The AE-1 was the first of what became a complete overhaul of Canon’s SLR camera series. The 1970s and 1980s were a time of intense competition between the major Japanese SLR brands: Canon, Nikon, Minolta, Ptax and Olympus. Between 1975 and 1985 there was a dramatic shift from all-metal heavy manual mechanical camera bodies to more compact bodies with integrated circuit (IC) electronic automation. Also, due to rapid advances in electronics, brands are blasting each other with progressively more automated models.
Canon Ae 1 Program Service Manual
Although Canon had been making quality 35mm cameras for decades, by the late 1950s it was overshadowed by rival Nippon Kokagu K.K. and his Nikon camera. While Canon easily led the amateur market for compact fixed lenses (where Nikon did not compete), Canon’s SLRs lacked the professional qualities of the top-of-the-line Nikon SLRs. Nikon, with its strong reputation for quality materials and craftsmanship, maintained a stranglehold on the prestigious professional SLR market that the competition could not break.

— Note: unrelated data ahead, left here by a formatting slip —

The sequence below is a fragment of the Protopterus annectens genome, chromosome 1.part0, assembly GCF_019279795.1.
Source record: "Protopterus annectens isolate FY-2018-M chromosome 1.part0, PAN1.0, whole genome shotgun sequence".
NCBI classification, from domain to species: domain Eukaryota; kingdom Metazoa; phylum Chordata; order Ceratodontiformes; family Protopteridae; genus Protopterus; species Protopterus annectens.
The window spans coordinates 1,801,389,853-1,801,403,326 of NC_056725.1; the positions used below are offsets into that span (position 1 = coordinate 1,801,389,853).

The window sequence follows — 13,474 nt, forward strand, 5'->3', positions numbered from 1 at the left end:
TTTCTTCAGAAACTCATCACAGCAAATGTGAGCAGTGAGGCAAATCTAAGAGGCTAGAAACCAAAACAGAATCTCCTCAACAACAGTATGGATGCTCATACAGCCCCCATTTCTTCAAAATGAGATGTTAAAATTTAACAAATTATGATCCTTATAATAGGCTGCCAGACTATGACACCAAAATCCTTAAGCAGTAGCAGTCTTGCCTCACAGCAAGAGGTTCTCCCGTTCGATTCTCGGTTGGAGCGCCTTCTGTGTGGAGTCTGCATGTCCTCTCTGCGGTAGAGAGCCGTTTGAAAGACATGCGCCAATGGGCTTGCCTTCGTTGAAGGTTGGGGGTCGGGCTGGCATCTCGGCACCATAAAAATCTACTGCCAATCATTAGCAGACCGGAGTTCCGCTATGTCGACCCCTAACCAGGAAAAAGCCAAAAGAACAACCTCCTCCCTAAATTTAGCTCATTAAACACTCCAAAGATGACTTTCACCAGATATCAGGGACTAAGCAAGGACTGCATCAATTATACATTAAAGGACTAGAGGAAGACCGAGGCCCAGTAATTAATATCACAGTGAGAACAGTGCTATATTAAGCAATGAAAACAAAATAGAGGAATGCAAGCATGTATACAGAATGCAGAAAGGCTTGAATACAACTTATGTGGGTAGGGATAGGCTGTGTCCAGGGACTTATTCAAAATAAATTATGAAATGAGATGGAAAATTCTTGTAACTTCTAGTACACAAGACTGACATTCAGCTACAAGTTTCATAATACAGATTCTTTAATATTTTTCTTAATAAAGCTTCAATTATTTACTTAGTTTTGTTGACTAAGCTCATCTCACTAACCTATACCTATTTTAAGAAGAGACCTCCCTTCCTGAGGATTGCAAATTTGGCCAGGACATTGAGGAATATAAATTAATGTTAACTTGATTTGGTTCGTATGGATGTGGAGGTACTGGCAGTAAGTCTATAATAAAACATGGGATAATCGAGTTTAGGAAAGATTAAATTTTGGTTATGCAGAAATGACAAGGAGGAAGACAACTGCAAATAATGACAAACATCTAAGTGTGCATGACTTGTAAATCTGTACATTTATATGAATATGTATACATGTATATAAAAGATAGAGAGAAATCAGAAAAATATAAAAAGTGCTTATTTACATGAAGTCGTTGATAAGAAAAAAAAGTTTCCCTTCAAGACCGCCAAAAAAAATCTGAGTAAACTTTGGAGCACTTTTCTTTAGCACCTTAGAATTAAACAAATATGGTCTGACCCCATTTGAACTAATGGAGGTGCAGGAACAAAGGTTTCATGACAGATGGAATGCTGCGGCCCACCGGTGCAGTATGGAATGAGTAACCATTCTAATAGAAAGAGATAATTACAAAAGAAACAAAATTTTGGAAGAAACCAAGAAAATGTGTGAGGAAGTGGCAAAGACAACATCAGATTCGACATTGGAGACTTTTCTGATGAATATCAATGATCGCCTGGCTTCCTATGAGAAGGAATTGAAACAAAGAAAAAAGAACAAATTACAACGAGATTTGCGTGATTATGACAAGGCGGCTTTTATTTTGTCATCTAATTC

The AE-1 was the vanguard of Canon’s flagship A-series amateur A-series cameras and led Canon’s entry into the electronically controlled SLR market. Other members of the A series were the AT-1 (released in 1977), A-1 (1978), AV-1 (1979), Program AE-1 (1981) and AL-1 (1982). . They all used the same compact aluminum alloy chassis, but with different performance levels and cosmetic plastic exteriors. By sharing most of the main components, including an inexpensive horizontal fabric shutter, viewfinder information display, and autoflash control, Canon further reduced costs and was able to undercut the most expansive SLRs on the market.